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To put it simple: I want to bookmark the current position (probably several positions) in a html file displayed in a WebView to later restore it. Any little hint would help. :)

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2 Answers 2

up vote 5 down vote accepted

If by "the current position" you mean a point somewhere in a given page, I do not believe that is possible...at least not purely from Java. The whole WebKit API exposed to Java lacks much of anything that deals with the content of pages.

If you have control over the page content, and there's a way to know these positions via in-page Javascript, you could:

Step #1: Use WebView#addJavascriptInterface() to add an object with some sort of recordPosition() method, saving the information wherever is appropriate

Step #2: Create a Javascript function that calls recordPosition() on the injected object.

and then either:

Step #3a: Trigger that Javascript function from Javascript itself (e.g., based on a click), or

Step #3b: Call loadUrl("javascript:..."); on your WebView, where ... is replaced by Javascript code to trigger the Javascript function from step #2.

Restoring these positions would have to work much the same way: have Javascript do the actual restores, possibly triggered by Java code.

Note that I have no idea if what you want (get/set the current position) is available from Javascript, as I'm not much of an in-browser coder.

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Amazing answer! Thanks a lot. Related question: stackoverflow.com/questions/1091048/… –  yanchenko Jul 7 '09 at 10:39

The approach I took was as follows:

In the onSaveInstanceState() method, calculate how far down the page the user had scrolled.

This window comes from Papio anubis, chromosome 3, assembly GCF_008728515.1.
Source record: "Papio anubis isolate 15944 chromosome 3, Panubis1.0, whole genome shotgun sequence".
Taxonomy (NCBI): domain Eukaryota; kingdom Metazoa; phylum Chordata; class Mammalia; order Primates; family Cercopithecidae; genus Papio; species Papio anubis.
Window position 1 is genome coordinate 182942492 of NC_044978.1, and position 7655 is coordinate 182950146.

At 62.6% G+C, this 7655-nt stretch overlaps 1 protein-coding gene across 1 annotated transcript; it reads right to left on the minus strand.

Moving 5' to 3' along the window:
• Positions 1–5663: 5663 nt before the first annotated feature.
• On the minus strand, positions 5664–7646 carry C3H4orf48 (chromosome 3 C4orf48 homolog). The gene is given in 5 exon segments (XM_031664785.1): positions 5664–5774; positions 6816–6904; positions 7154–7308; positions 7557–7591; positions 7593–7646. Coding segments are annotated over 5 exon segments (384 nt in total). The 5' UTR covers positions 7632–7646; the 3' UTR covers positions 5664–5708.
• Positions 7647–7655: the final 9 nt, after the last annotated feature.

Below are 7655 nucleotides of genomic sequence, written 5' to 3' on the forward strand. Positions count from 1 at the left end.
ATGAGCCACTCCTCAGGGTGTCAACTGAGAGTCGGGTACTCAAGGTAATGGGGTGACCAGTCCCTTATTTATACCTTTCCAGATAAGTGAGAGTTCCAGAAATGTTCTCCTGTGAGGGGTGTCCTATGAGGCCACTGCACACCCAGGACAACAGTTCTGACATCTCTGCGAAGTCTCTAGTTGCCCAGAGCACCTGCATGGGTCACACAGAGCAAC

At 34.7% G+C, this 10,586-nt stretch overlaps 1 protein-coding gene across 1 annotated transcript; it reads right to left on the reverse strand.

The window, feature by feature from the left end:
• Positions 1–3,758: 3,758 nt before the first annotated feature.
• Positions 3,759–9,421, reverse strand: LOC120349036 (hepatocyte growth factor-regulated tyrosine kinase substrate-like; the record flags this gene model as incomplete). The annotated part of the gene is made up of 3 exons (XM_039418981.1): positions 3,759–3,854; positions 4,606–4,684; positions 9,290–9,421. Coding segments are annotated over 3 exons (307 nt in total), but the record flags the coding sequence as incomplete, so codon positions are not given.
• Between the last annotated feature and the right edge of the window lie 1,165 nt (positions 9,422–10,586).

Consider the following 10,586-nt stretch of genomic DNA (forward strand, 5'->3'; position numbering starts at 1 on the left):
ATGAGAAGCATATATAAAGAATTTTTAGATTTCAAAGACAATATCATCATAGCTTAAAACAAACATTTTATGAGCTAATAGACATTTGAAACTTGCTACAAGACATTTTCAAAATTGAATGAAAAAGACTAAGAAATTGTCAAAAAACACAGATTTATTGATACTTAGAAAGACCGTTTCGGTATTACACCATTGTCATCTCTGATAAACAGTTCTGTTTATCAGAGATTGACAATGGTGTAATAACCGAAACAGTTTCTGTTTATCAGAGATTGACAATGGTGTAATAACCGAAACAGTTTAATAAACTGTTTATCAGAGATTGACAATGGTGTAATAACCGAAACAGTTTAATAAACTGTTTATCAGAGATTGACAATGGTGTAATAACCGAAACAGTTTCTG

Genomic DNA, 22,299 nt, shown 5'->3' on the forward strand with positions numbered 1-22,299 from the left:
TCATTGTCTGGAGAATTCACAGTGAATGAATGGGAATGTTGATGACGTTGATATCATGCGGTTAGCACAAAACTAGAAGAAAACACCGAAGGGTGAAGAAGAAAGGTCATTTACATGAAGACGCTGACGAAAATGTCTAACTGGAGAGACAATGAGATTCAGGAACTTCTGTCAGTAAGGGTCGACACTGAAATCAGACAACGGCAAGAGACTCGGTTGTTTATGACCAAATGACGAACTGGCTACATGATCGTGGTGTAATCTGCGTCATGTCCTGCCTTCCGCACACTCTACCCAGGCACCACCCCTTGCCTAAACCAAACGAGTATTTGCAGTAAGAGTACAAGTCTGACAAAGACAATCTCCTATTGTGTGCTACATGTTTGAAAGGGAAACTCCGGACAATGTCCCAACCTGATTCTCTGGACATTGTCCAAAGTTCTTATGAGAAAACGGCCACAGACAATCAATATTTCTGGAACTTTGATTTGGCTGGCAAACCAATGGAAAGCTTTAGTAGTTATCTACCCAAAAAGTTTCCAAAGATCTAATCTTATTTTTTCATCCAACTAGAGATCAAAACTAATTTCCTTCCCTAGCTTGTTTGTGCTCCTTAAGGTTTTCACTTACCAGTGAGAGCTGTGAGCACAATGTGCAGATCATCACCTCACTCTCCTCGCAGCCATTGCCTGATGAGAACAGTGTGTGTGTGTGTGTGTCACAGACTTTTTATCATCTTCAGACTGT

int contentHeight = webView.getContentHeight();
    int scrollY = webView.getScrollY();

    float scrollPercent = ((float) scrollY / ((float) contentHeight));

Stash that in the bundle. When restoring the page in the onCreate() method, wait for the page to finish loading (in WebClient.onPageFinished()), scroll to the recorded position:

    int contentHeight = webView.getContentHeight(); 
    int y = (int) ((float) contentHeight * scrollRatio);
    webView.scrollTo(0, y);
  • Using a float and calculating a ratio works in the case of flipping between landscape and portrait.
  • May work well enough but not perfectly when mixed with autoresizing images.
  • Scale may also be taken into account. I tend to stash the scale in a preference in the onPause() method, and then webView.setInitialScale(scale) before you start loading the page.
  • I have found that setting the web view to invisible when scrollRatio > 0 looks better.
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Works nicely. And I confirm that the scale should be taken into account. Thanks. –  Marek Stój Feb 28 '10 at 19:38

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